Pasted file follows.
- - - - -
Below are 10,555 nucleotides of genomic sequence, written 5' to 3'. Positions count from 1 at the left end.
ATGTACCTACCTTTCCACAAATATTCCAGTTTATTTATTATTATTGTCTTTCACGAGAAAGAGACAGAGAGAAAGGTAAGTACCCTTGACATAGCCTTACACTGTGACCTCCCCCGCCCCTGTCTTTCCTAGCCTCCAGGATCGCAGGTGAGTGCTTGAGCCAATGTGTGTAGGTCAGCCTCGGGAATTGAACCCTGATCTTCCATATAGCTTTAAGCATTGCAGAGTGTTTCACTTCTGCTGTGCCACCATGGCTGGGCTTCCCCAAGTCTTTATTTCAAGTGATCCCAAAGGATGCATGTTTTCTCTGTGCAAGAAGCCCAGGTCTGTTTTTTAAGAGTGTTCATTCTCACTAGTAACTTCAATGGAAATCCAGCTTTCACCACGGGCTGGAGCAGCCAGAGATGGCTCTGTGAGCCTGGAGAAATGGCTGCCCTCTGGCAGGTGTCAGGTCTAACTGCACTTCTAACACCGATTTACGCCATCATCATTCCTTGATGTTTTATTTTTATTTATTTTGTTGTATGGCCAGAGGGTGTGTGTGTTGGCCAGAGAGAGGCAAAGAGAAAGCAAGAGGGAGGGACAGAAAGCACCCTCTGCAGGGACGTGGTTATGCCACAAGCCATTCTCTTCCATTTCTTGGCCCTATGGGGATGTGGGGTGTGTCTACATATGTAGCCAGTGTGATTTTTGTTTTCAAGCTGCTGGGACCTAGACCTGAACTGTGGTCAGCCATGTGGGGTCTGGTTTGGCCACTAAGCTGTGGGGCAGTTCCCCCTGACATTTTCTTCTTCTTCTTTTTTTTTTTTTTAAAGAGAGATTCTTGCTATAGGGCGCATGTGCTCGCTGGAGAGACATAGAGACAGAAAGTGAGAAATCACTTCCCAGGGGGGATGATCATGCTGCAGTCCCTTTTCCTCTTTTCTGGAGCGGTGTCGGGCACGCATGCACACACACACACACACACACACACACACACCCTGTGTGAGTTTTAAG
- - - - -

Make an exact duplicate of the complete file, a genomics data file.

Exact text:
Below are 10,555 nucleotides of genomic sequence, written 5' to 3'. Positions count from 1 at the left end.
ATGTACCTACCTTTCCACAAATATTCCAGTTTATTTATTATTATTGTCTTTCACGAGAAAGAGACAGAGAGAAAGGTAAGTACCCTTGACATAGCCTTACACTGTGACCTCCCCCGCCCCTGTCTTTCCTAGCCTCCAGGATCGCAGGTGAGTGCTTGAGCCAATGTGTGTAGGTCAGCCTCGGGAATTGAACCCTGATCTTCCATATAGCTTTAAGCATTGCAGAGTGTTTCACTTCTGCTGTGCCACCATGGCTGGGCTTCCCCAAGTCTTTATTTCAAGTGATCCCAAAGGATGCATGTTTTCTCTGTGCAAGAAGCCCAGGTCTGTTTTTTAAGAGTGTTCATTCTCACTAGTAACTTCAATGGAAATCCAGCTTTCACCACGGGCTGGAGCAGCCAGAGATGGCTCTGTGAGCCTGGAGAAATGGCTGCCCTCTGGCAGGTGTCAGGTCTAACTGCACTTCTAACACCGATTTACGCCATCATCATTCCTTGATGTTTTATTTTTATTTATTTTGTTGTATGGCCAGAGGGTGTGTGTGTTGGCCAGAGAGAGGCAAAGAGAAAGCAAGAGGGAGGGACAGAAAGCACCCTCTGCAGGGACGTGGTTATGCCACAAGCCATTCTCTTCCATTTCTTGGCCCTATGGGGATGTGGGGTGTGTCTACATATGTAGCCAGTGTGATTTTTGTTTTCAAGCTGCTGGGACCTAGACCTGAACTGTGGTCAGCCATGTGGGGTCTGGTTTGGCCACTAAGCTGTGGGGCAGTTCCCCCTGACATTTTCTTCTTCTTCTTTTTTTTTTTTTTAAAGAGAGATTCTTGCTATAGGGCGCATGTGCTCGCTGGAGAGACATAGAGACAGAAAGTGAGAAATCACTTCCCAGGGGGGATGATCATGCTGCAGTCCCTTTTCCTCTTTTCTGGAGCGGTGTCGGGCACGCATGCACACACACACACACACACACACACACACACCCTGTGTGAGTTTTAAG